The menu layout is a rather busy piece that uses elements form the opening and closing sequences set to an angle with the menu selections overlaid on them. The visuals for the show are good and the menu does admittedly fit into the theme and style of the show, but it's a bit too, well, almost garish in a way I think. There is a brief bit of instrumental music that plays during it and navigation is quick and simple. Access times are nice and fast and we had no problems with our player presets being picked up.
Content: (please note that content portions of a review may contain spoilers)
As Ergo Proxy has progressed along and made its series of revelations amid action sequences and intellectual debates, it has managed for the most part to avoid becoming too pretentious. This set of episodes does the same though it's starting to feel a touch more repetitive in how they're approaching the weird episodes. The previous installment had a wonderful way of doing a recap while mixing in a lot of key information through the game show. This volume takes that idea and runs with it in a different manner.
While Re-l and Vincent are still pretty much the lead characters of the series, Raul becomes more critical to the show after several episodes of being frustrated by his inability to do anything. With his position as the Security Chief, he's been able to learn more about the reality of the dome and what goes on there and it's having some obvious effects on him. In a situation where you know more about the truth, or at least the truths that were hidden even if it isn't all of them, you start to realize how serious the overall situation is. This is something that's affected previous Security Chief's as well we learn through conversations with the voices that control the city as Raul begins to act in his own best interest. Though the episode is done with some bothersome time jumps in order to tell the tale, it's a fascinating piece inside the city as events continue on outside.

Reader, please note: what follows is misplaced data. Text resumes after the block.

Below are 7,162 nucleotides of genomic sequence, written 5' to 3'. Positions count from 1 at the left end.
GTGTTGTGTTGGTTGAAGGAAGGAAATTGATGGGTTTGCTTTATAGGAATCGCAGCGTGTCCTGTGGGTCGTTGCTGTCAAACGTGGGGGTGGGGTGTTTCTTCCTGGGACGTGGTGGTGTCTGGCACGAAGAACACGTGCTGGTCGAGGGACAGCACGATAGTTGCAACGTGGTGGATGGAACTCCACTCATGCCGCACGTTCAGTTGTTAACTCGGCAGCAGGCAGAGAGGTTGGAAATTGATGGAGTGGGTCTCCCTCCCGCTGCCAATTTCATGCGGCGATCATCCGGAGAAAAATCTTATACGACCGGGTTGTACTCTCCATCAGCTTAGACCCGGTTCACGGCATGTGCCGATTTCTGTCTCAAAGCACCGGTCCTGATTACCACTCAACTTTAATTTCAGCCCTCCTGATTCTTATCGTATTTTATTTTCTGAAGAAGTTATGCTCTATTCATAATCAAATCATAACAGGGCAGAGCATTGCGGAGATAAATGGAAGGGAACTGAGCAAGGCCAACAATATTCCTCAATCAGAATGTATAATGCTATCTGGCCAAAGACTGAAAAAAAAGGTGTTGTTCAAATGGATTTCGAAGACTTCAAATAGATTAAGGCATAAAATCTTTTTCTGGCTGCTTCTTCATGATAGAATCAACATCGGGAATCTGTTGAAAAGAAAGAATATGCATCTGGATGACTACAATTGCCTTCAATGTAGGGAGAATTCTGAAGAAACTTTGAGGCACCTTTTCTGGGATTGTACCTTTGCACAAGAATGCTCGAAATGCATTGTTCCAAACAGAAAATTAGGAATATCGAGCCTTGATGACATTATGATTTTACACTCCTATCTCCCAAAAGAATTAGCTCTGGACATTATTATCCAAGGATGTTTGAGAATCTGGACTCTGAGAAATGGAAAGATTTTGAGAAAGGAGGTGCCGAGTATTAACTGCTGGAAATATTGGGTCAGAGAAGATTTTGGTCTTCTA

For Re-l and Vincent, they maintain a solid series of stories that brings about so many small but key revelations all while growing the characters that it's endless fascinating. Few shows can really draw you in like this in terms of atmosphere and pacing but Ergo Proxy just keeps your attention for every frame of the show as you can blink and miss something important. The journey on the outside to Mosk has been a driving force for some time and to discover the city in ruins, coming at the same time that Raul has tried something radical, just oozes with despair. Combined with the discovery of a subspecies of humans who have adapted to the atmosphere outside even as it slowly kills them, both Re-l and Vincent have a hard time really handling everything that's going on and taking it all in.